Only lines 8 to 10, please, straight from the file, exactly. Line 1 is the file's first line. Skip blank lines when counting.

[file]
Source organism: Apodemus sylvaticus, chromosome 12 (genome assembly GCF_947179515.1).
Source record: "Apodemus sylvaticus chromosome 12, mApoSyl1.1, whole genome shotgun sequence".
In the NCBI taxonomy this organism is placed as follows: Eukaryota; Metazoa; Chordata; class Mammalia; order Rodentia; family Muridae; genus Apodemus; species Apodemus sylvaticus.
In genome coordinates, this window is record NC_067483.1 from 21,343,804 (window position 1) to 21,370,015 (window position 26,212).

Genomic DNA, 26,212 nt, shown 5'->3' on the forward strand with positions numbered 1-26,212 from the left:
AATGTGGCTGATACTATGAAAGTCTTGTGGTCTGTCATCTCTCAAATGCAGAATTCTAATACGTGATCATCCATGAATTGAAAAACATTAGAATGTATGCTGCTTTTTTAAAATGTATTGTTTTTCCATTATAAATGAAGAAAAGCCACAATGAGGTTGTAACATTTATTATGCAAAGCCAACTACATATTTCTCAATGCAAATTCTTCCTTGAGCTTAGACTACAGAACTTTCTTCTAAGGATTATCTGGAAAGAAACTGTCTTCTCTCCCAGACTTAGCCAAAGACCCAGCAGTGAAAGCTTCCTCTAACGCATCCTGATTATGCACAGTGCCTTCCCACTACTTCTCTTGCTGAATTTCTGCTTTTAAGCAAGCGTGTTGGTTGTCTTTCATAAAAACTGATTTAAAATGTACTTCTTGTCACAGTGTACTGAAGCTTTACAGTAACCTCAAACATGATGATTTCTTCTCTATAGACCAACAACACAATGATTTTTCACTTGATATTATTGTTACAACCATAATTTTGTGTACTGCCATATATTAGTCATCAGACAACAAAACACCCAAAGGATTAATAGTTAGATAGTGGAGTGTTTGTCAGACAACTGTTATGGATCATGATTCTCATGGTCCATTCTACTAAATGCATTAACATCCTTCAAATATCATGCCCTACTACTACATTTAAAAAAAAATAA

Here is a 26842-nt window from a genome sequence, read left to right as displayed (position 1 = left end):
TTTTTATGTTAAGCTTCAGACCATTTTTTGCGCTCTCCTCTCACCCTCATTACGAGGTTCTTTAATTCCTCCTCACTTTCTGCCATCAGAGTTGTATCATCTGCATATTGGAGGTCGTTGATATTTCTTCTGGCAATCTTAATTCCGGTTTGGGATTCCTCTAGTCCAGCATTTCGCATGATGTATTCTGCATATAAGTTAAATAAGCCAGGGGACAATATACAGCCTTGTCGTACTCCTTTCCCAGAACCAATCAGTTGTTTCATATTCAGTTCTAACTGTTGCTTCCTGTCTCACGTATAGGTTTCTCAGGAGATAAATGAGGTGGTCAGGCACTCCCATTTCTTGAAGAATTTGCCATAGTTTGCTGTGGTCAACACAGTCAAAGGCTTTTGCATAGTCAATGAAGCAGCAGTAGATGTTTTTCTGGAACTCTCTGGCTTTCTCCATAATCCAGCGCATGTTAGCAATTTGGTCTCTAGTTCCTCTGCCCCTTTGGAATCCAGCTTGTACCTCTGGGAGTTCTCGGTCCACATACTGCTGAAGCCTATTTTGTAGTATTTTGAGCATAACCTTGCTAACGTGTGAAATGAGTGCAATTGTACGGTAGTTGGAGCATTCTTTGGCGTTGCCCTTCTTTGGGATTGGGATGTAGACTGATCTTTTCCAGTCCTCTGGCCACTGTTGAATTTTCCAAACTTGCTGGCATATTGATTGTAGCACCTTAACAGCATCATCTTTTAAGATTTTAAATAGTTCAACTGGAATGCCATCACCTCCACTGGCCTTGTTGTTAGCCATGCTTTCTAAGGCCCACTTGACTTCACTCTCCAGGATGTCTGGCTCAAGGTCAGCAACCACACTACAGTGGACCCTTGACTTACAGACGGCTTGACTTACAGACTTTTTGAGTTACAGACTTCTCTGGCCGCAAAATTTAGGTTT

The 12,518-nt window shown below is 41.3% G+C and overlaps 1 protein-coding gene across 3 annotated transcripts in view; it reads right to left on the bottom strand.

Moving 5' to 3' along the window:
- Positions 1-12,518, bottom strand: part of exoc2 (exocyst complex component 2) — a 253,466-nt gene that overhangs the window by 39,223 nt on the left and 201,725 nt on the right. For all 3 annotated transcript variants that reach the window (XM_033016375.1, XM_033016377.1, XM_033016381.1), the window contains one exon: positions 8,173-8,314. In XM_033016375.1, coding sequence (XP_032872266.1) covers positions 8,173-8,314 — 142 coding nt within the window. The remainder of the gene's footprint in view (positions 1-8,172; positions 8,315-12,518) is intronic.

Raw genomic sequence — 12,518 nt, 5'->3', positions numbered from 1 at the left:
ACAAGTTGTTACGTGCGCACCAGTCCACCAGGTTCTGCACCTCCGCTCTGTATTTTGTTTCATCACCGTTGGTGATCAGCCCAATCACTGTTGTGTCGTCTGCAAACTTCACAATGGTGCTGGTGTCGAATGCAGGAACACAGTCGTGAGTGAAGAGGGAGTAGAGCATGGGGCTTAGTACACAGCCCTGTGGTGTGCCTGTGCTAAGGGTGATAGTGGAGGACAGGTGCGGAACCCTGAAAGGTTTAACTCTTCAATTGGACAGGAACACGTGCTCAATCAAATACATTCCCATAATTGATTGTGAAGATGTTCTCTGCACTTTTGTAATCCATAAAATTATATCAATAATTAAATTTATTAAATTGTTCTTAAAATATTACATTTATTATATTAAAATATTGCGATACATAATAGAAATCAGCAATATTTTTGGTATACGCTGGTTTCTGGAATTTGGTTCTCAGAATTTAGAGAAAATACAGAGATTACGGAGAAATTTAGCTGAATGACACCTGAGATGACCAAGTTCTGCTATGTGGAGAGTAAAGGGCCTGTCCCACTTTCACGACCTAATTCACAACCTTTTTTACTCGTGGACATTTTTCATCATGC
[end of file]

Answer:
TTTTTATGTTAAGCTTCAGACCATTTTTTGCGCTCTCCTCTCACCCTCATTACGAGGTTCTTTAATTCCTCCTCACTTTCTGCCATCAGAGTTGTATCATCTGCATATTGGAGGTCGTTGATATTTCTTCTGGCAATCTTAATTCCGGTTTGGGATTCCTCTAGTCCAGCATTTCGCATGATGTATTCTGCATATAAGTTAAATAAGCCAGGGGACAATATACAGCCTTGTCGTACTCCTTTCCCAGAACCAATCAGTTGTTTCATATTCAGTTCTAACTGTTGCTTCCTGTCTCACGTATAGGTTTCTCAGGAGATAAATGAGGTGGTCAGGCACTCCCATTTCTTGAAGAATTTGCCATAGTTTGCTGTGGTCAACACAGTCAAAGGCTTTTGCATAGTCAATGAAGCAGCAGTAGATGTTTTTCTGGAACTCTCTGGCTTTCTCCATAATCCAGCGCATGTTAGCAATTTGGTCTCTAGTTCCTCTGCCCCTTTGGAATCCAGCTTGTACCTCTGGGAGTTCTCGGTCCACATACTGCTGAAGCCTATTTTGTAGTATTTTGAGCATAACCTTGCTAACGTGTGAAATGAGTGCAATTGTACGGTAGTTGGAGCATTCTTTGGCGTTGCCCTTCTTTGGGATTGGGATGTAGACTGATCTTTTCCAGTCCTCTGGCCACTGTTGAATTTTCCAAACTTGCTGGCATATTGATTGTAGCACCTTAACAGCATCATCTTTTAAGATTTTAAATAGTTCAACTGGAATGCCATCACCTCCACTGGCCTTGTTGTTAGCCATGCTTTCTAAGGCCCACTTGACTTCACTCTCCAGGATGTCTGGCTCAAGGTCAGCAACCACACTACAGTGGACCCTTGACTTACAGACGGCTTGACTTACAGACTTTTTGAGTTACAGACTTCTCTGGCCGCAAAATTTAGGTTT

The 12,518-nt window shown below is 41.3% G+C and overlaps 1 protein-coding gene across 3 annotated transcripts in view; it reads right to left on the bottom strand.

Moving 5' to 3' along the window: